A balance needs to be struck between the main aim of the consortium – to encourage the collecting of metadata of as wide a variety of types as possible and also a practical suggestion for those who seek guidance on methodology. A suggested method is summarized in Table 1, but it should be noted that this is a suggestion and not a recommendation or consensus.
The results generated by aerobiological sampling depend heavily upon the sampling method used. This can be either passive, allowing particles to collect through natural processes such as air movement or gravity, or active, where large volumes of air are passed over or through a means of entrapment (reviewed by Griffin et al., 2011). Methods range through simple drop plates (which can be augmented by different selective media), suction onto dry or gelatine filters (either via commercial aerobiological sampling equipment or simple pump systems), to the many different impactor approaches (i.e., solid and liquid). Whilst one outcome of the Auckland workshop was a recommendation for active accumulation onto a 0.2 μm 47 mm diameter polycarbonate filter, it is clear that a variety of different sample methods would also be useful to assess sampling bias. The ideal approach depends on whether the information needed is qualitative or quantitative, highly specific or of a general nature, highly localized or over a broader landscape. It also depends on funding in the researcher’s country, logistic field opportunities, and on ground support. The combined strengths of selective culture, multiplexed molecular methods, high-throughput sequencing and new instrumentation are improving our ability to simultaneously detect a wide variety of organisms against a complex and variable natural background. Despite clear differences on the merits and limitations of different methods, there is no clear consensus on an ideal approach. The more traditional methods, including culturing on selective media, continue to have utility as they demonstrate viability of those cells amenable to culture, although as is well known not all viable cells will grow. As technology advances in microbial ecology, so do the approaches available, for example the application of real-time quantitative PCR (e.g., Smith et al., 2012) and metagenomic analyses (e.g., Smith et al., 2013).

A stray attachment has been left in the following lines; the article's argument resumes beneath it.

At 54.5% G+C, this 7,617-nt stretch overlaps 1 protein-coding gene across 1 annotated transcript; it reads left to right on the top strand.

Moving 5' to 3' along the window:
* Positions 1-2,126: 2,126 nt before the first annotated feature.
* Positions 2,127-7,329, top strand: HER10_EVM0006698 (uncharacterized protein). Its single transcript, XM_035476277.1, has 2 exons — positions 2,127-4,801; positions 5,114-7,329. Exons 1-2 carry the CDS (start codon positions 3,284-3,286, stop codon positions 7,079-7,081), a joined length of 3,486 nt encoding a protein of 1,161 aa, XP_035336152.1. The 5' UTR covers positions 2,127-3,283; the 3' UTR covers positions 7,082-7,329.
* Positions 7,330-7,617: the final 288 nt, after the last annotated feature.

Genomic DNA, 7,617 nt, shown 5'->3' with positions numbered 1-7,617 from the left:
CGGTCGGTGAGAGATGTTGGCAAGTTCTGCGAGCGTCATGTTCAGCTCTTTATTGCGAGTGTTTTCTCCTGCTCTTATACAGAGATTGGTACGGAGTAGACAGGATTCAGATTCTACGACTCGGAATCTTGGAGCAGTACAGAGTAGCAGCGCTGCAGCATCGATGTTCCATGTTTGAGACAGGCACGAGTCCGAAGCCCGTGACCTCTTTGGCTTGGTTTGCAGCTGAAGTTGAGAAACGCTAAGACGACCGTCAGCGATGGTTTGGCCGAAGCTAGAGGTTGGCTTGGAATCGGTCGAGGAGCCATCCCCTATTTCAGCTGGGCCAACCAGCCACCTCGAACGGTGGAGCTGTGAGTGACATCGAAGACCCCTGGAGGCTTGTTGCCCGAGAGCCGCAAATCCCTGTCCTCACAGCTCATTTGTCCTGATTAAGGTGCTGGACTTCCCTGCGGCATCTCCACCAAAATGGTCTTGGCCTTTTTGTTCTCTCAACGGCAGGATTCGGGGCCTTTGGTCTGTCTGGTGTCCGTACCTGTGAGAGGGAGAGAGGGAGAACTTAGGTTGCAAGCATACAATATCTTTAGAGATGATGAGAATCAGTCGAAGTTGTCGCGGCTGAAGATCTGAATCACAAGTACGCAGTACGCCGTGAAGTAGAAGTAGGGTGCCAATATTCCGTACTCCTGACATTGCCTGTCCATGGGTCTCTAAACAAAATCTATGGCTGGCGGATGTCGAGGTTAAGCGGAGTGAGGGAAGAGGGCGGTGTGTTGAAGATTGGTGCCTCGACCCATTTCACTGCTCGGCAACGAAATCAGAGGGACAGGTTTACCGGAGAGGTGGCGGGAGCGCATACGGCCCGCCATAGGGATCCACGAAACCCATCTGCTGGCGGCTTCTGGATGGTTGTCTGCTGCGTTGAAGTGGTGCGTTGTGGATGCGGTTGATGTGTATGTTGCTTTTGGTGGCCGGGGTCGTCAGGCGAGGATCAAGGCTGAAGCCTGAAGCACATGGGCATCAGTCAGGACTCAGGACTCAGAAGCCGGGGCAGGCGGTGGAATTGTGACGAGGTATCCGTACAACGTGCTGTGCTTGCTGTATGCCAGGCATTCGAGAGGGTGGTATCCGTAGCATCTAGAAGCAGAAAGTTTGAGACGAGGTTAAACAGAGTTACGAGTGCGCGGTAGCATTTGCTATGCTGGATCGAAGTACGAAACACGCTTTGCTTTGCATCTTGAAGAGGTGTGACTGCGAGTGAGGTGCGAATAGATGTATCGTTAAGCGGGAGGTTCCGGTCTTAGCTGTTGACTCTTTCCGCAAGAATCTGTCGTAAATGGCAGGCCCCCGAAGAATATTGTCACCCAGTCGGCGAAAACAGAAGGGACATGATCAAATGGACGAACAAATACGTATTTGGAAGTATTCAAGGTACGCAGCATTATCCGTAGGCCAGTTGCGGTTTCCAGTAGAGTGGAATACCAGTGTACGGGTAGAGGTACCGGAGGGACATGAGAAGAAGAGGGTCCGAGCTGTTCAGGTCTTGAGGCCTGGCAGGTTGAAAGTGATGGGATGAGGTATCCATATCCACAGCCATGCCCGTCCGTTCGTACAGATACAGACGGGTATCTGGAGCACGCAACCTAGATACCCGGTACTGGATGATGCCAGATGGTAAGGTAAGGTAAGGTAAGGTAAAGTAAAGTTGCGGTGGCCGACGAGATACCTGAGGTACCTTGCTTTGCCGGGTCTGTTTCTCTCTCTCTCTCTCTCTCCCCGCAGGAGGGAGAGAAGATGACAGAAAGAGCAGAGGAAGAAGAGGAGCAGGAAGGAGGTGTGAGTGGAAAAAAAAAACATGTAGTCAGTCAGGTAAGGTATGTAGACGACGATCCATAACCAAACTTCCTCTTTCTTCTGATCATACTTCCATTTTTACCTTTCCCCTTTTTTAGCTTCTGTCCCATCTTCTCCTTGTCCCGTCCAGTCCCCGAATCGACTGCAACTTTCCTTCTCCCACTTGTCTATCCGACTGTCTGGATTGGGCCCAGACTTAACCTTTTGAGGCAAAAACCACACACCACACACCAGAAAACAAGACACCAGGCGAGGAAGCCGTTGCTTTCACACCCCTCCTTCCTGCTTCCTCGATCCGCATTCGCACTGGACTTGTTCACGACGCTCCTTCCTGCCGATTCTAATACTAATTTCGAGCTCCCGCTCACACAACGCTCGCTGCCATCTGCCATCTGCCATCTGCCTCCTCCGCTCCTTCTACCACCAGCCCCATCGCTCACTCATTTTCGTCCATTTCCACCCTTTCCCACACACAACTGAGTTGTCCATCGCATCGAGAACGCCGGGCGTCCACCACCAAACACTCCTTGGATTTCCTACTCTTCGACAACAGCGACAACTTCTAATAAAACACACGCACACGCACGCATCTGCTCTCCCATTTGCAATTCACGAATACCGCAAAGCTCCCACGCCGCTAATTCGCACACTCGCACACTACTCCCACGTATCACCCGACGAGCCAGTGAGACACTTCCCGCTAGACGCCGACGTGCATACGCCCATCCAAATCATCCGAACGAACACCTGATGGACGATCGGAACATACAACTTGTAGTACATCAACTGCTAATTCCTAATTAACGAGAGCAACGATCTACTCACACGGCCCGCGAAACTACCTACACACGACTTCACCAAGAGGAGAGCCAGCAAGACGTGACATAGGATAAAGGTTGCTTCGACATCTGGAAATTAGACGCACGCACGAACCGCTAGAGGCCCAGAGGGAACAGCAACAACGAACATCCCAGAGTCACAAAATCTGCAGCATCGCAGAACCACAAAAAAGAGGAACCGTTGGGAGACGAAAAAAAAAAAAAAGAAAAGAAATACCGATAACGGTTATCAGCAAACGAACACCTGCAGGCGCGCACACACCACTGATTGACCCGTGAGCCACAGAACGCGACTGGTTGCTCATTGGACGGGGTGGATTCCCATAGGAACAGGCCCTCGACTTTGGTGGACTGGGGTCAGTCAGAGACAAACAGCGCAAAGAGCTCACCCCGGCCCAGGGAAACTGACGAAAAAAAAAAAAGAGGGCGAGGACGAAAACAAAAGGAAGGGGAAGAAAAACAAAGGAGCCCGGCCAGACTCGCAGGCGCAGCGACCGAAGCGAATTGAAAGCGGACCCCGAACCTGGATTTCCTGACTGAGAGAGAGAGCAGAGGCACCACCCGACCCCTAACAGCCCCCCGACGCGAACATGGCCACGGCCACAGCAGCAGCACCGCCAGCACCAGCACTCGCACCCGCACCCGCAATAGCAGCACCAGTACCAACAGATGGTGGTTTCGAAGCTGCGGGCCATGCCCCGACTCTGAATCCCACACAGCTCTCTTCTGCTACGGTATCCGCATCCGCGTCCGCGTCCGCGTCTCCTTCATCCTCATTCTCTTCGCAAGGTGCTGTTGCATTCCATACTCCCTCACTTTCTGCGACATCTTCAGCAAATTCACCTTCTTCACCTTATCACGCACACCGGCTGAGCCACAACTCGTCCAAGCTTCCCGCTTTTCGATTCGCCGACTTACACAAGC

There are a very wide variety of possible sampling platforms, from ground level to high altitude, and from the individual scientist with a single plate to an aircraft or weather balloon custom-fitted to collect air samples. Sampler positioning will influence the material that is collected, as will the existence of local obstructions (i.e., topography) which might induce turbulence. For the project wider data collection, variety is the key. Different projects will use different methodologies, and it is the diversity of these different sampling platforms which will add strength to the data collected. It is anticipated, though, that most might be sampled close to weather stations, and below c. 5 m in altitude, for practical reasons. Where possible, care should be taken to try and account for transfer of the biota between the near-surface atmosphere and the boundary layer just above the ground surface. For instance, rather than sampling at a single height, important relevant information would be generated by deploying paired samplers at approximately 3 m (for capturing long-range dispersed microbiota) and at c. 0.3 m to detect those near to the event of landing.
Scale of Sampling
It is well documented that air samples collected from different locations may differ with respect to the relative abundances of specific bacterial and fungal groups (e.g., Marshall, 1996). The information obtained through this initiative at the Antarctic continental level, including inflow and outflow, will provide a robust foundation for eventual scaling up to the global level. Sampling will inevitably include air masses that move into, around, and away from the continent; however, individual studies might range from a single sample or small numbers of samples taken every few meters, to sampling locations separated by 100s of kilometers, depending on the nature of the particular project. Coverage will be the key here, and analyses at different spatial scales will enhance the quality of the data. The advantage of using DNA as a target molecule for biodiversity studies is that it does not exclude different target groups: viruses, prokaryotes and eukaryotes.
Duration of Sampling